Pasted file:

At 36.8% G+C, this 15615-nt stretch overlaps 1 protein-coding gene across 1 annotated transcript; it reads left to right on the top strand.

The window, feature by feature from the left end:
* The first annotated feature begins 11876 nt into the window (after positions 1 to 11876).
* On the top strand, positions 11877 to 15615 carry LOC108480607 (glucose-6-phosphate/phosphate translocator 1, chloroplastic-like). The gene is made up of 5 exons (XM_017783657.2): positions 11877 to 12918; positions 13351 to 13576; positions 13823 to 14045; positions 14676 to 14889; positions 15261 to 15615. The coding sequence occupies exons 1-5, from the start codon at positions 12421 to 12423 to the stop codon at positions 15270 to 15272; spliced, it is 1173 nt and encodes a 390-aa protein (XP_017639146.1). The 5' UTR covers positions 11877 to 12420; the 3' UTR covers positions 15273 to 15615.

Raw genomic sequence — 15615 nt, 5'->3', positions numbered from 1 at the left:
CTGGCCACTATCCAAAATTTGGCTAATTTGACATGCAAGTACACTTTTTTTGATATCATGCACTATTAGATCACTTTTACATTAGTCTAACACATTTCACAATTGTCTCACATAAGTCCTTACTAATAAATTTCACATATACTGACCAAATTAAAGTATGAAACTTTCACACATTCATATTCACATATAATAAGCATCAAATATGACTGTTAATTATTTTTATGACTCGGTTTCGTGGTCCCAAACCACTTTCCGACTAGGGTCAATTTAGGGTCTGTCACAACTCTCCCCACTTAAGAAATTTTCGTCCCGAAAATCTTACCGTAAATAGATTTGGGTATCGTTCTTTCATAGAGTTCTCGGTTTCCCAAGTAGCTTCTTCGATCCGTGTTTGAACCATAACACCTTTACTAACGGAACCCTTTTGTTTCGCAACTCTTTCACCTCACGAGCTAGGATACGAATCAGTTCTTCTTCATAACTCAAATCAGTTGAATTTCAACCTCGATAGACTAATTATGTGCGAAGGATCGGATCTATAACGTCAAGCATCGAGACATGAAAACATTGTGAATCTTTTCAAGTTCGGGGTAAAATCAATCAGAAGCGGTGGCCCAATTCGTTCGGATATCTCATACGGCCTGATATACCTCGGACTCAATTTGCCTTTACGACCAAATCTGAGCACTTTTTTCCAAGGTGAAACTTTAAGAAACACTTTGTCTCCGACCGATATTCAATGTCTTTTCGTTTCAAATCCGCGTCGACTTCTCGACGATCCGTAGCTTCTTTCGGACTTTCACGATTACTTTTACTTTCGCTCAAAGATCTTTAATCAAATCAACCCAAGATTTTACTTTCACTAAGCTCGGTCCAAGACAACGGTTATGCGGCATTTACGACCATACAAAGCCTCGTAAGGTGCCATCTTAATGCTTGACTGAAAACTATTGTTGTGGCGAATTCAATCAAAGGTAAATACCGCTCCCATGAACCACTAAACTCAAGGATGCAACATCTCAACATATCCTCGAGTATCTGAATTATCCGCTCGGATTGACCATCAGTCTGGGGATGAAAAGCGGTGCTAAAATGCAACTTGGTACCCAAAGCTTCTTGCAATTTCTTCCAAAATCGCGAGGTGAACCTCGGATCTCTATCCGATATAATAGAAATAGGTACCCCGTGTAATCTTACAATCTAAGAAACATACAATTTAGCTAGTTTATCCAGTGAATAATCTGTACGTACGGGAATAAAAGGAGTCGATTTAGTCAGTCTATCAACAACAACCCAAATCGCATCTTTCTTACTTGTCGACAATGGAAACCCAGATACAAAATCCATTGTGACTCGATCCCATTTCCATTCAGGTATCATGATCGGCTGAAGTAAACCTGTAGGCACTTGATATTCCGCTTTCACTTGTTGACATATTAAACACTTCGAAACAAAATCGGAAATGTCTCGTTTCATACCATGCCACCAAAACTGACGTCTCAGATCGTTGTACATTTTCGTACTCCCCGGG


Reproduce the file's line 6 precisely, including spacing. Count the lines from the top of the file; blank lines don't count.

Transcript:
CTGGCCACTATCCAAAATTTGGCTAATTTGACATGCAAGTACACTTTTTTTGATATCATGCACTATTAGATCACTTTTACATTAGTCTAACACATTTCACAATTGTCTCACATAAGTCCTTACTAATAAATTTCACATATACTGACCAAATTAAAGTATGAAACTTTCACACATTCATATTCACATATAATAAGCATCAAATATGACTGTTAATTATTTTTATGACTCGGTTTCGTGGTCCCAAACCACTTTCCGACTAGGGTCAATTTAGGGTCTGTCACAACTCTCCCCACTTAAGAAATTTTCGTCCCGAAAATCTTACCGTAAATAGATTTGGGTATCGTTCTTTCATAGAGTTCTCGGTTTCCCAAGTAGCTTCTTCGATCCGTGTTTGAACCATAACACCTTTACTAACGGAACCCTTTTGTTTCGCAACTCTTTCACCTCACGAGCTAGGATACGAATCAGTTCTTCTTCATAACTCAAATCAGTTGAATTTCAACCTCGATAGACTAATTATGTGCGAAGGATCGGATCTATAACGTCAAGCATCGAGACATGAAAACATTGTGAATCTTTTCAAGTTCGGGGTAAAATCAATCAGAAGCGGTGGCCCAATTCGTTCGGATATCTCATACGGCCTGATATACCTCGGACTCAATTTGCCTTTACGACCAAATCTGAGCACTTTTTTCCAAGGTGAAACTTTAAGAAACACTTTGTCTCCGACCGATATTCAATGTCTTTTCGTTTCAAATCCGCGTCGACTTCTCGACGATCCGTAGCTTCTTTCGGACTTTCACGATTACTTTTACTTTCGCTCAAAGATCTTTAATCAAATCAACCCAAGATTTTACTTTCACTAAGCTCGGTCCAAGACAACGGTTATGCGGCATTTACGACCATACAAAGCCTCGTAAGGTGCCATCTTAATGCTTGACTGAAAACTATTGTTGTGGCGAATTCAATCAAAGGTAAATACCGCTCCCATGAACCACTAAACTCAAGGATGCAACATCTCAACATATCCTCGAGTATCTGAATTATCCGCTCGGATTGACCATCAGTCTGGGGATGAAAAGCGGTGCTAAAATGCAACTTGGTACCCAAAGCTTCTTGCAATTTCTTCCAAAATCGCGAGGTGAACCTCGGATCTCTATCCGATATAATAGAAATAGGTACCCCGTGTAATCTTACAATCTAAGAAACATACAATTTAGCTAGTTTATCCAGTGAATAATCTGTACGTACGGGAATAAAAGGAGTCGATTTAGTCAGTCTATCAACAACAACCCAAATCGCATCTTTCTTACTTGTCGACAATGGAAACCCAGATACAAAATCCATTGTGACTCGATCCCATTTCCATTCAGGTATCATGATCGGCTGAAGTAAACCTGTAGGCACTTGATATTCCGCTTTCACTTGTTGACATATTAAACACTTCGAAACAAAATCGGAAATGTCTCGTTTCATACCATGCCACCAAAACTGACGTCTCAGATCGTTGTACATTTTCGTACTCCCCGGG